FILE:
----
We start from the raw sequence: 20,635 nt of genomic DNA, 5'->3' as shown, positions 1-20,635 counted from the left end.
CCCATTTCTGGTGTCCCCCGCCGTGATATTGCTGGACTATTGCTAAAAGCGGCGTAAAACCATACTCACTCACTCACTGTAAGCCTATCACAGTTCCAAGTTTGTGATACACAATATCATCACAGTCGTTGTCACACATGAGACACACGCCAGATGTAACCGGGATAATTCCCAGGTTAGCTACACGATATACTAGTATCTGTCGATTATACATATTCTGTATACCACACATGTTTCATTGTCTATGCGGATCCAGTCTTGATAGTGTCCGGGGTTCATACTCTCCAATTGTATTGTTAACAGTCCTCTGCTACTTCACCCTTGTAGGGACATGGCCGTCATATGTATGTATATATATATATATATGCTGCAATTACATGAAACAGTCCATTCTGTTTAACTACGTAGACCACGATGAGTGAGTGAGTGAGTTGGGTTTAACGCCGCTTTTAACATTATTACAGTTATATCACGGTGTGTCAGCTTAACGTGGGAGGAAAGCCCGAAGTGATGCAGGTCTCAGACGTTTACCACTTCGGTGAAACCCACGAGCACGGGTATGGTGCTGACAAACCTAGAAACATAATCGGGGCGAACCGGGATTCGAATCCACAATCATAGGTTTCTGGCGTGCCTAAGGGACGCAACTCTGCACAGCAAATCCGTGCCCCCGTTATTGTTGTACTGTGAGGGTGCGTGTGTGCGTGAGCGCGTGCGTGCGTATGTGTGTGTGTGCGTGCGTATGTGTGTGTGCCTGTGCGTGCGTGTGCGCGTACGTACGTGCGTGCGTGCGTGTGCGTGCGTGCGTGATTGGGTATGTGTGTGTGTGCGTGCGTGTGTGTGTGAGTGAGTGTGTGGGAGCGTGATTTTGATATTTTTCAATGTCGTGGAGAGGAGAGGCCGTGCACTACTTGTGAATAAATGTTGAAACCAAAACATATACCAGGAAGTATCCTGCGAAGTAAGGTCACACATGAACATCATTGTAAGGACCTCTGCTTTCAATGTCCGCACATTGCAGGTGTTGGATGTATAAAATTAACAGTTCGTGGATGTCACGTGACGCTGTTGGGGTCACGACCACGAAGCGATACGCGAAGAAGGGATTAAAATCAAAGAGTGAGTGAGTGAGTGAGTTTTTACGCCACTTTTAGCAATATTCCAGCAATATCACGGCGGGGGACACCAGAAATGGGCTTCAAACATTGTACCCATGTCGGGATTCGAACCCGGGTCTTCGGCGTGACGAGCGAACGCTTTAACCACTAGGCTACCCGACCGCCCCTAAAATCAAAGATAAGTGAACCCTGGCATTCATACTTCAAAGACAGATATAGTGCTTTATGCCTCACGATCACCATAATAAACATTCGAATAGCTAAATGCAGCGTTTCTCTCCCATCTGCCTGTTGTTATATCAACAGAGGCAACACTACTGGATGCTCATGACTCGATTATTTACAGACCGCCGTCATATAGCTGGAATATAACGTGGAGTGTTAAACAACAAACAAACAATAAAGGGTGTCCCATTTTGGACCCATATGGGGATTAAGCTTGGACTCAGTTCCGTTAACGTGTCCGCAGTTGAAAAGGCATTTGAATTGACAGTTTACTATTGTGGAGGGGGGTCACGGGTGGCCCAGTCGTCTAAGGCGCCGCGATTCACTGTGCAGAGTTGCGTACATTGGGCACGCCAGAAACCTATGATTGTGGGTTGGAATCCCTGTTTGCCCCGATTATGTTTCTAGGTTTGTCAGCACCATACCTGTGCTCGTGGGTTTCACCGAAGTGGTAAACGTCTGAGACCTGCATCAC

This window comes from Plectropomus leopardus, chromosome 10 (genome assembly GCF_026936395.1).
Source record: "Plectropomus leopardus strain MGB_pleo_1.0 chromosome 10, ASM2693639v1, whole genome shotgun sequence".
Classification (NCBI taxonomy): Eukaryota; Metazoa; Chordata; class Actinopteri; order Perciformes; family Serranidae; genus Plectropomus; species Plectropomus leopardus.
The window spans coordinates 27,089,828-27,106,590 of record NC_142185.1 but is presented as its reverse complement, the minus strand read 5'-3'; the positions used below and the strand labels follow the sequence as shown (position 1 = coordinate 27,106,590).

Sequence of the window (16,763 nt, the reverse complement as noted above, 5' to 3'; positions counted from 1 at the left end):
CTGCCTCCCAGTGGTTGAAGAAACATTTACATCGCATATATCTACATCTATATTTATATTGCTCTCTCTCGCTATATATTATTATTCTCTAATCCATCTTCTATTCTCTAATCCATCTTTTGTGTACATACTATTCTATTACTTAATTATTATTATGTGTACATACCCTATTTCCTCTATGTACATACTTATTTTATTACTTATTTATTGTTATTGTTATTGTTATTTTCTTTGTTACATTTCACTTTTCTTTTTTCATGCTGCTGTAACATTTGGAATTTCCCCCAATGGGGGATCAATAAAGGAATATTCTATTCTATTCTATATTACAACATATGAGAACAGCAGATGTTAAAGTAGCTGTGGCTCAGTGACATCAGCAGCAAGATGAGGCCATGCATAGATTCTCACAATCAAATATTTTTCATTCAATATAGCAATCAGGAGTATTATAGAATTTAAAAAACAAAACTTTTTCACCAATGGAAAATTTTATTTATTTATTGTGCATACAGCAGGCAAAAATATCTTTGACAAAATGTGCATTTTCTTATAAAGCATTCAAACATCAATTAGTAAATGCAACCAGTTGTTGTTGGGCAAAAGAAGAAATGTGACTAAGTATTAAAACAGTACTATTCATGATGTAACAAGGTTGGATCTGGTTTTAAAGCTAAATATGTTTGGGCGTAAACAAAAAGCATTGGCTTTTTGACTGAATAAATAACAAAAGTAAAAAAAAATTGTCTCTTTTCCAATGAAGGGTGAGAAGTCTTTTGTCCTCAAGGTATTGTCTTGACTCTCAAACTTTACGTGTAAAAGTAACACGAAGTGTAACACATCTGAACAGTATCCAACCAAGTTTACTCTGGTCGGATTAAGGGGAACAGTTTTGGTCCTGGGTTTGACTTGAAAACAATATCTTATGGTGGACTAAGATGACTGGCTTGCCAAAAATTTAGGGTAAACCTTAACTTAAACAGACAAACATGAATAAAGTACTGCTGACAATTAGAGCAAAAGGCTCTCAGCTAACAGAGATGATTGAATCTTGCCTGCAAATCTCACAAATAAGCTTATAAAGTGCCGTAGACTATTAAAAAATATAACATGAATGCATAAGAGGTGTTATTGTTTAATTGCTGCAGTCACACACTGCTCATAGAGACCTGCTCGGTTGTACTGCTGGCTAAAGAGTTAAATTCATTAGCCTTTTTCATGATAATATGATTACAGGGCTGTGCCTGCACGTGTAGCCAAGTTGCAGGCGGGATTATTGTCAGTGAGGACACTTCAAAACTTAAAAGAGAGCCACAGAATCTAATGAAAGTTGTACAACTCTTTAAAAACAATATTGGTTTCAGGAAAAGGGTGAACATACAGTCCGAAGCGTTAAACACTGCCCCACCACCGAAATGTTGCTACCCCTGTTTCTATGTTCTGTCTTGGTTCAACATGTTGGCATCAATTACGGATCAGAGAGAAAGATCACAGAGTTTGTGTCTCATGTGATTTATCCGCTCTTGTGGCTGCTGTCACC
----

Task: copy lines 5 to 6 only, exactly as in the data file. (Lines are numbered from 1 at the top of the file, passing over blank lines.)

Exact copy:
Classification (NCBI taxonomy): Eukaryota; Metazoa; Chordata; class Actinopteri; order Perciformes; family Serranidae; genus Plectropomus; species Plectropomus leopardus.
The window spans coordinates 27,089,828-27,106,590 of record NC_142185.1 but is presented as its reverse complement, the minus strand read 5'-3'; the positions used below and the strand labels follow the sequence as shown (position 1 = coordinate 27,106,590).